Sabine Dall’Omo, the chief executive of Siemens Southern Africa writes about what could be achieved if lack of access to power was no longer an issue. (File Picture: ANA)

JOHANNESBURG - Most people underestimate the size of Africa. Made up of 54 sovereign states, it’s the same size as China, India, Europe, and the US combined. But no single country is the same. 

It’s home to the longest river in the world (the Nile), the largest hot desert in the world (the Sahara) and more than 2000 different languages. Siemens’ biggest work in Africa is power. Not just power plants, but all the many ways of generating and transmitting energy.

But while cities such as Cape Town are modern, metropolitan places, other countries are still lacking much-needed infrastructure. In sub-Saharan Africa, in some places only two in five people have access to a reliable source of electricity. According to the World Bank, some countries are at a crisis point; without electricity, school children can’t read at night, hospitals can’t refrigerate medicines, and businesses can’t grow.

Electricity makes us human

Look anywhere in the world and you’ll find that whatever people do that makes them human is powered by electricity. Development in Africa isn’t about gross domestic product, it’s about humanly connected services.

One thing people forget is that you need electricity to pump water, and that’s the next big issue facing Africans - the availability of water.

There are solutions to Africa’s problems. Microgrids are a hot topic in Europe and America. Seen as the next step in renewable energy, they are small networks of people, business, and public services all hooked up to a source of power independent from the national grid.

In Brooklyn, New York, Siemens in the US has been piloting a microgrid made up of solar panels, where consumers sell excess solar power to their neighbours. It’s seen as being cutting-edge and step away toward a localised supply of power.

Reliable and cheap energy is a high priority for the continent. Utilities are generally a state-run enterprise in many African countries and politicians often run for office by campaigning for greater access to electricity. Electricity in whatever form is a winner in elections.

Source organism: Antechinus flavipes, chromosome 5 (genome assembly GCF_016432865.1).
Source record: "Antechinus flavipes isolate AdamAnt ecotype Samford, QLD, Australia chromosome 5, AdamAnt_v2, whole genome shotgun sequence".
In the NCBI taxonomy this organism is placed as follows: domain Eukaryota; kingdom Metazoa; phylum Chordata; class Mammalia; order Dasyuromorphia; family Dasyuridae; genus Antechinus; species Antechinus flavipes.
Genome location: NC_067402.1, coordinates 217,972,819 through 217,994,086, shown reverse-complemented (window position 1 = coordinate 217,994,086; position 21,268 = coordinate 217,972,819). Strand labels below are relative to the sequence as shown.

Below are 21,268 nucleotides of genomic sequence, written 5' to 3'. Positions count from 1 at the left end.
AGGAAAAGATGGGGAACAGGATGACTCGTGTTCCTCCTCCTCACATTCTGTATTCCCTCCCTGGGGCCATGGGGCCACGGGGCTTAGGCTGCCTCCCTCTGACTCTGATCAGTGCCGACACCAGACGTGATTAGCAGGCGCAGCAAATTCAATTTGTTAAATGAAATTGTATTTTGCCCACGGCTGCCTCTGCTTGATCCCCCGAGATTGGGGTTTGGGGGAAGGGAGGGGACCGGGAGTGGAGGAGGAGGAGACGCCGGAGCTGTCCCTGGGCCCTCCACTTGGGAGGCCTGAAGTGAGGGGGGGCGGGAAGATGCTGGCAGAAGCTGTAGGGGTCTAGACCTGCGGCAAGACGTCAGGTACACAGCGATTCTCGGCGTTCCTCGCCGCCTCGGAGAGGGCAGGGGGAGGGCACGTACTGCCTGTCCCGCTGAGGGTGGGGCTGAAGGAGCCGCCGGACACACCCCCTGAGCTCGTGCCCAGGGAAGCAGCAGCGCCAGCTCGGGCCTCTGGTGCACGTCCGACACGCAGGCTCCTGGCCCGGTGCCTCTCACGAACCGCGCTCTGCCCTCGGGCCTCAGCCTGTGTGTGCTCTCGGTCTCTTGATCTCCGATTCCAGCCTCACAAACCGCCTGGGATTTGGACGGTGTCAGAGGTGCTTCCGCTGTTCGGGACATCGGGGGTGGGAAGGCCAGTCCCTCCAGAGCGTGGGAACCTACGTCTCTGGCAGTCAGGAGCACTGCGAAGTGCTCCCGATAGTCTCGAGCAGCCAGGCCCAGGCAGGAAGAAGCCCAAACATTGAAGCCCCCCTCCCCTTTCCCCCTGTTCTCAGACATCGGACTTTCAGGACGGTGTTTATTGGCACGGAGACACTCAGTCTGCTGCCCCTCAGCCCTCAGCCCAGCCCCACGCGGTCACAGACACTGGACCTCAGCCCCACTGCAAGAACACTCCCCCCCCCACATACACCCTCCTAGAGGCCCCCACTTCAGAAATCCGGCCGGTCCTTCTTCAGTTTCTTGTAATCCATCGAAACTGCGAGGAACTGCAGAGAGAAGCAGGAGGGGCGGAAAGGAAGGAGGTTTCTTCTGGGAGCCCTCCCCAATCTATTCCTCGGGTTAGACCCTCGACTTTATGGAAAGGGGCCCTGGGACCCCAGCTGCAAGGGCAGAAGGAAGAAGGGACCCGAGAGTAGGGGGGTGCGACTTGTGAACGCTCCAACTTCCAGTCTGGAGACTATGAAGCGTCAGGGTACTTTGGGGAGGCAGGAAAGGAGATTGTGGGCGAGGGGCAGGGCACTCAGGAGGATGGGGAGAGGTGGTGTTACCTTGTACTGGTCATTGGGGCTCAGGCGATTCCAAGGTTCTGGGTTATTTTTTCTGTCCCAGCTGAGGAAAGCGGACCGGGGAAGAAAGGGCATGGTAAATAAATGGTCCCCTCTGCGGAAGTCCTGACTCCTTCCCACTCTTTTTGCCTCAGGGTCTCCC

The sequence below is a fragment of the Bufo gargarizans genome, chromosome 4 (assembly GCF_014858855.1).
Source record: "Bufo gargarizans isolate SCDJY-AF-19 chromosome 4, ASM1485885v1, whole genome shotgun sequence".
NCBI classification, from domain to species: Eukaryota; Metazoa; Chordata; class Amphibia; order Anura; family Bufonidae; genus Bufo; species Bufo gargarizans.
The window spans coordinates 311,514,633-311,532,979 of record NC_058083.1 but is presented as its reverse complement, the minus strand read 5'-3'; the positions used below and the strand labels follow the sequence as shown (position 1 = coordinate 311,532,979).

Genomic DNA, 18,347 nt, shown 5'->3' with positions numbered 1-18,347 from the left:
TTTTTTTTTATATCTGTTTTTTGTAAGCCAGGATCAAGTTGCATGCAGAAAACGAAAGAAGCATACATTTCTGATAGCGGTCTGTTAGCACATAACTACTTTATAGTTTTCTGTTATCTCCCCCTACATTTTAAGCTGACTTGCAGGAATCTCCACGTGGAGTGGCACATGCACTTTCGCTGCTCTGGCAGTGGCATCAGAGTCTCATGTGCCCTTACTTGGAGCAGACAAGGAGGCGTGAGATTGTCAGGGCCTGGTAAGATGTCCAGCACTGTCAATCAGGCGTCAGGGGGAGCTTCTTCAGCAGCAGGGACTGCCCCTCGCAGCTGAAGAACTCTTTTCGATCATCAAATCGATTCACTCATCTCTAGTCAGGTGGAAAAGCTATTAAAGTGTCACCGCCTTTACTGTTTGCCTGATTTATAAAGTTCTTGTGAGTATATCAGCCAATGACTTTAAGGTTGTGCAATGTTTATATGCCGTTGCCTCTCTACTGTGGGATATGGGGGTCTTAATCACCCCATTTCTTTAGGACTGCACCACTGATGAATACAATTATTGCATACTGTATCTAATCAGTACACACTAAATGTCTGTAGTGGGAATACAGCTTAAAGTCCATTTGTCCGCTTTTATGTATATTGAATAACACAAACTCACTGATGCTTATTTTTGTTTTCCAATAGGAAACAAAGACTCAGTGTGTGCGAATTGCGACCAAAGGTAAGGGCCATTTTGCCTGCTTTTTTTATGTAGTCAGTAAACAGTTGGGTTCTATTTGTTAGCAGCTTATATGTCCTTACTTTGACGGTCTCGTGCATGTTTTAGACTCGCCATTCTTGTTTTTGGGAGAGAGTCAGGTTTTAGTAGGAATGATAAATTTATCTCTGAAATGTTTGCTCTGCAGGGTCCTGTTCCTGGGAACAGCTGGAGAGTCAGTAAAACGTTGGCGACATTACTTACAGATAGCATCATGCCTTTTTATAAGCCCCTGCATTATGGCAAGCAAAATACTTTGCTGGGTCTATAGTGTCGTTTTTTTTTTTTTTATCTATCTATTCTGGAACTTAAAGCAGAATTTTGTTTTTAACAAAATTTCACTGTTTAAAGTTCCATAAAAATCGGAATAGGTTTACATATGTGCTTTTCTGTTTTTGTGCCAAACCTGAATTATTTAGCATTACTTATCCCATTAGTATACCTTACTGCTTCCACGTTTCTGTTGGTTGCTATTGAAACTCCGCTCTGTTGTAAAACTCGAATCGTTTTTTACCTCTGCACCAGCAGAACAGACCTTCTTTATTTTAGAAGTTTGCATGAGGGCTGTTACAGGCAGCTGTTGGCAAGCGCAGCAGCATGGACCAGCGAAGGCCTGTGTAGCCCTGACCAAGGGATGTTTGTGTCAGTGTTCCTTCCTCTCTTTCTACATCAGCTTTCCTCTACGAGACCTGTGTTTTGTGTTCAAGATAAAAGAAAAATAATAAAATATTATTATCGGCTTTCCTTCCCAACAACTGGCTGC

Everybody wants it. Not just for cellphones and TVs, but for businesses, too. We live in a global world and in order for Africa to compete in a global market it needs to be part of the global chain.

On a global scale, if you look at which countries trade with each other, Africa doesn’t play nearly as big a role as it could.

For many, Africa is essentially used for resources, but it doesn’t feed back into the lifecycle of products.

Minerals, like oil, are shipped off elsewhere and become part of the global value chain and come back as a finished product.

Unlocking Africa’s spirit

The reason goods don’t always feed back into the chain isn’t ideological - it’s practical.

Lack of reliable infrastructure makes investment in new businesses risky. Despite that, Africa is a hotbed of good ideas.

In 2015, a British index named Africa as one of the world’s most entrepreneurial places. According to Harvard Business Review, one of the reasons for the continent’s entrepreneurial spirit goes right back to the Great Recession.

When Africans based in the US lost their jobs, many of them returned home with an incredible array of technical and managerial skills, as well as a wealth of global networks.

Today, many of the continent’s governments are keen to invest in its young business opportunities.

Africa is 25percent of the world’s population. And we have the youngest population.

This combination of creative-minded young people and potential could make Africa the next big business hub.